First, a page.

12 October 2013

Oils Aint Oils

Some questions have been asked lately about why I use olive oil or coconut oil in my cooking.

So I'll tell you: oils aint oils.

Not all oils have the same health benefits or work as well in cooking.  And most definitely not all oils, no matter how they are marketed to us, are good for us.

I use olive oil for roasting vegetables because I love the flavour it gives them. I use it in savoury muffins, breads, scones and dressings because I love the flavour it gives them. It is also a good oil - one that generally hasn't been corrupted by manufacturing or GMOs - and the health benefits are many. I use EVOO for dressings and drizzling over salads.
Olive oil is very low in Omega 6 fatty acids (good to avoid) and very high in flavonoids (good for us). Buy your olive oil in cans or dark glass bottles and store it in a cool, dark cupboard for the best shelf life. Even so, use it within six months of opening it. It comes on sale regularly, so keep an eye open. For the best olive oil try and find locally produced oil from locally grown olives - you'll taste the difference straight away.

I use sunflower oil for frying. Olive oil doesn't do well with high temperatures, it has a very low smoke point, so it's not a good oil to use for frying. Sunflower oil on the other hand is light, can handle the higher temperature required for frying and has a nice neutral flavour. I also use it in sweet cakes, muffins, puddings and some marinades because of it's neutral flavour.

I use sesame oil (sparingly, it is very strong) in stir-fries and fried rice. It has a delightful, nutty flavour and really brings out the flavour of Asian style dishes. A small bottle will last a long, long time so I buy the smallest bottle I can find, otherwise it goes rancid and gets wasted, and as sesame oil is rather expensive I'd rather not waste it.

Unrefined, virgin coconut oil. I love the flavour it gives baking - just the tiniest hint of coconut. I also love the health benefits. Coconut oil is very high in fat, so if you are watching your weight eat it sparingly, but it's also very low in Omega 6 fatty acids (the really bad ones you want to avoid like the plague). This is a great oil, solid at room temperature. And you can whip it up and use it as a moisturiser after your shower, it's wonderful on dry skin.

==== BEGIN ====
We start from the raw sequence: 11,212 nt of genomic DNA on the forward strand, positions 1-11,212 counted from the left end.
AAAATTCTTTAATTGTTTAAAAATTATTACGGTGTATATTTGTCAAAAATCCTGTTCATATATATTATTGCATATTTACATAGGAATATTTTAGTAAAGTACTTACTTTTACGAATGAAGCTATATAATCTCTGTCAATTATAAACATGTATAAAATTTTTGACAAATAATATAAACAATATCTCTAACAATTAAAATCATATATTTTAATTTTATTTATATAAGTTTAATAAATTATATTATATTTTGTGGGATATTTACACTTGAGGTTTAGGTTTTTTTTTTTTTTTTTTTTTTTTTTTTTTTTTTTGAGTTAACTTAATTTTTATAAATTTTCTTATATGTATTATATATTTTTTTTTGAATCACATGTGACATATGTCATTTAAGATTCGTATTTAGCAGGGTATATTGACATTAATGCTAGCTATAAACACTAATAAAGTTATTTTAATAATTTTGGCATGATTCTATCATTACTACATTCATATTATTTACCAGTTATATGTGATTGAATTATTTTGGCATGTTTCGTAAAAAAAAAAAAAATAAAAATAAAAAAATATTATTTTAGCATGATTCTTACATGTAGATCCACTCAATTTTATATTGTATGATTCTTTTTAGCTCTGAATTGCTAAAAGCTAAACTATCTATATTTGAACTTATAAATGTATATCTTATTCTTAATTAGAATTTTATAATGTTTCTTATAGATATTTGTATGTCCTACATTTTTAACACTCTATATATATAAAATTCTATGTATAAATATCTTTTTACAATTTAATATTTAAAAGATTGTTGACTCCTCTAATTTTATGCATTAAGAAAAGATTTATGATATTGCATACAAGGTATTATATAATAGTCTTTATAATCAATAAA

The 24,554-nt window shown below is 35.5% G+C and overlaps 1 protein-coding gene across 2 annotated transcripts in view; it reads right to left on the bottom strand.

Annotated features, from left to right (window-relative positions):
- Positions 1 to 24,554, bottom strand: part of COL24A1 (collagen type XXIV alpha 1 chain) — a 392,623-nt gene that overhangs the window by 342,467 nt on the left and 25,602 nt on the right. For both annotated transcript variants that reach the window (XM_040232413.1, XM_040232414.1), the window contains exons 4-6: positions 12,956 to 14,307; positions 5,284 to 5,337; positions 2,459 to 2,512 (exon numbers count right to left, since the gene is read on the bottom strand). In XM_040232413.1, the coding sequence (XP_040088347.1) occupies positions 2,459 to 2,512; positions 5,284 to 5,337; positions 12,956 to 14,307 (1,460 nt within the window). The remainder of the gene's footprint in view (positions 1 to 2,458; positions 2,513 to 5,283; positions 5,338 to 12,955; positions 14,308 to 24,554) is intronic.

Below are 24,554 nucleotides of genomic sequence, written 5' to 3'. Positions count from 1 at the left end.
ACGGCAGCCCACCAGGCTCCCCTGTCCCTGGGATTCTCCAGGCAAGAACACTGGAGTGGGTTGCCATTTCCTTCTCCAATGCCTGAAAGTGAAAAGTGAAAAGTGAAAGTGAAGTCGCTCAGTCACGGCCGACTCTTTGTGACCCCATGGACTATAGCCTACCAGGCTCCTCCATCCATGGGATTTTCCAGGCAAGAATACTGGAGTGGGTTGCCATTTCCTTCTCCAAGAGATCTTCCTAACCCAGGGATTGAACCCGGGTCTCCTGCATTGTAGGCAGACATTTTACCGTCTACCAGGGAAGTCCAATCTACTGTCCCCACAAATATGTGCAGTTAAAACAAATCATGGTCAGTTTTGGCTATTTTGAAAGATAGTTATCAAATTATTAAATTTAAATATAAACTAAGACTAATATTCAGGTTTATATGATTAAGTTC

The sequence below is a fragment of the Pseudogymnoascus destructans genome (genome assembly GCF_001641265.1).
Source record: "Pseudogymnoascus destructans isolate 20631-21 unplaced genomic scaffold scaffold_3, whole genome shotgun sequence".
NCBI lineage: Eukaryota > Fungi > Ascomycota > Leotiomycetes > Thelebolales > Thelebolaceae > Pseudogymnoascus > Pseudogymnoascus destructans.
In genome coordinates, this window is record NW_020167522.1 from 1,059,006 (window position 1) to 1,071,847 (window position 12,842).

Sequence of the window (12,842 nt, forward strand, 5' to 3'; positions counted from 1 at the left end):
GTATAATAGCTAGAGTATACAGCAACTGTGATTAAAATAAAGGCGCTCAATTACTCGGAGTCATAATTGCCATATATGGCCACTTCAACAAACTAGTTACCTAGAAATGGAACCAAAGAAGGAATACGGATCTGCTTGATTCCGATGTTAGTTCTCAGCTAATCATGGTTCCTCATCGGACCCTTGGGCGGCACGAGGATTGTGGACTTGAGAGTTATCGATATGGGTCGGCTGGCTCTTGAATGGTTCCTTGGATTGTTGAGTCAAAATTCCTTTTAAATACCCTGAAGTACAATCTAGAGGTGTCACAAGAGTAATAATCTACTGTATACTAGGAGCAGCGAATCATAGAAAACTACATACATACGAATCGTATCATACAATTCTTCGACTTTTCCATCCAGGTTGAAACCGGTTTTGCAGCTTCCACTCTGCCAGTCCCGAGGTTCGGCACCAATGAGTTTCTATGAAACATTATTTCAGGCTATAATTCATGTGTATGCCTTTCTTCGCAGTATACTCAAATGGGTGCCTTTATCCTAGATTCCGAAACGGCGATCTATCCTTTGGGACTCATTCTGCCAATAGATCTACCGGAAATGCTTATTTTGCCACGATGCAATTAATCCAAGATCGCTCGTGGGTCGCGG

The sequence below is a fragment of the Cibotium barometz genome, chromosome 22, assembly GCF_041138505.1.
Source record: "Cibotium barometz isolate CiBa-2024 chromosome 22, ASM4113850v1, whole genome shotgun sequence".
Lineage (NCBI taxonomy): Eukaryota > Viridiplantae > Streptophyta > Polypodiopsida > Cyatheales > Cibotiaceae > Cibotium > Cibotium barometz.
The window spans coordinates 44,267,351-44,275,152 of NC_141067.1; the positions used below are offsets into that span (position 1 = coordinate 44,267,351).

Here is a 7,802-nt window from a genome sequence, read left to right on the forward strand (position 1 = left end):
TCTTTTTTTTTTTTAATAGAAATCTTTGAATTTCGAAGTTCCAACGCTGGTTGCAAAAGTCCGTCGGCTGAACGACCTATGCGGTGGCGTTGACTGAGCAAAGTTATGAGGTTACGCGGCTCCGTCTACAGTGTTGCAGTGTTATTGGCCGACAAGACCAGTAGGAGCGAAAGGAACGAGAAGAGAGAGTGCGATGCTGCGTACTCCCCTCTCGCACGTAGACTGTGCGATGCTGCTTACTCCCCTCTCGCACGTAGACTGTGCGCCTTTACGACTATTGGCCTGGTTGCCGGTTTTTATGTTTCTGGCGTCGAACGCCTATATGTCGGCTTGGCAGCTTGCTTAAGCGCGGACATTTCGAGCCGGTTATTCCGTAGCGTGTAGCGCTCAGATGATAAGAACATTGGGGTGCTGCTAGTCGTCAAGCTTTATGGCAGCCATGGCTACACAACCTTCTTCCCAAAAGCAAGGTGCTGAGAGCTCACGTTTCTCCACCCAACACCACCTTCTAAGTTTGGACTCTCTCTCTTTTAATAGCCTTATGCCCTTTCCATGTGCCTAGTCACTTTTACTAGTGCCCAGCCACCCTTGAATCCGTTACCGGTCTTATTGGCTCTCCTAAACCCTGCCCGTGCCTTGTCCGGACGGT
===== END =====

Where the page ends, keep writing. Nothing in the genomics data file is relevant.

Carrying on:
As well as going into my soap, rice bran oil is good for stir fries as it less temperature sensitive than other oils. It's also good in bread.

And lastly butter. We don't do margarine in our house so butter is used as a spread, in baking and for sautéing. A little butter goes a long way and gives a rich flavour to gravies and sauces, and helps to thicken them naturally.

All the oils I buy, except the olive oil, are in small bottles and I keep them on the top shelf of the pantry, where it's cool and dark. Heat and light damage oil, so try and buy your oils in smaller (600ml max) dark glass bottles and store them like I do, in a cool, dark place or the fridge. 

Some chefs recommend storing oil in the fridge - it may go cloudy and thicken if you do. Don't worry, it's fine, a few minutes at room temperature quickly brings it back to normal. Our pantry doesn't get that hot, it maintains a fairly constant temperature year round so I don't bother with the fridge.

To use oil I put it into a spray bottle and simply squirt the pan or baking dish, rather than pour oil into it. For example when I do rosemary and garlic vegetables or even just baked potatoes, I put them in a bowl, squirt them a few times, add the herbs, toss them through and then tip the lot into the baking dish. The vegetables brown up beautifully without swimming in a sea of oil. To make wedges I do the same thing, adding paprika instead of herbs and roasting the potatoes for 30 minutes in a 220 degree oven (turn them after 15 minutes).

Using a spray bottle saves a lot of oil and saves a lot of money. I also use a pastry brush, just for oil. It comes in handy for brushing the inside of muffin cups and cake tins instead of using baking paper or cooking spray (which stains pans and leaves a sticky residue on them if it's not thoroughly washed off). It's also handy for brushing meat and vegetables while they're cooking.

Oil is expensive, but that doesn't mean it has to put a strain on your grocery budget. Shop and use it wisely and you'll be able to enjoy the benefits without the huge cost.

Disclaimer:   There is a ton of differing information available about oils and their health benefits. These are the oils I use. Bear in mind I'm not a chef or a nutritionist, I've chosen to use these oils after researching about them. These are the oils that fit within our budget, and that suit our attitude to a healthful diet. Do your own research and make your own decisions.

Follow on Bloglovin

No comments:

Post a Comment

Thanks so much for taking the time to leave a comment...I just love hearing from you!

Just a couple of things:

Please don't use your comments to advertise your business or goods for sale, any such comments will be removed.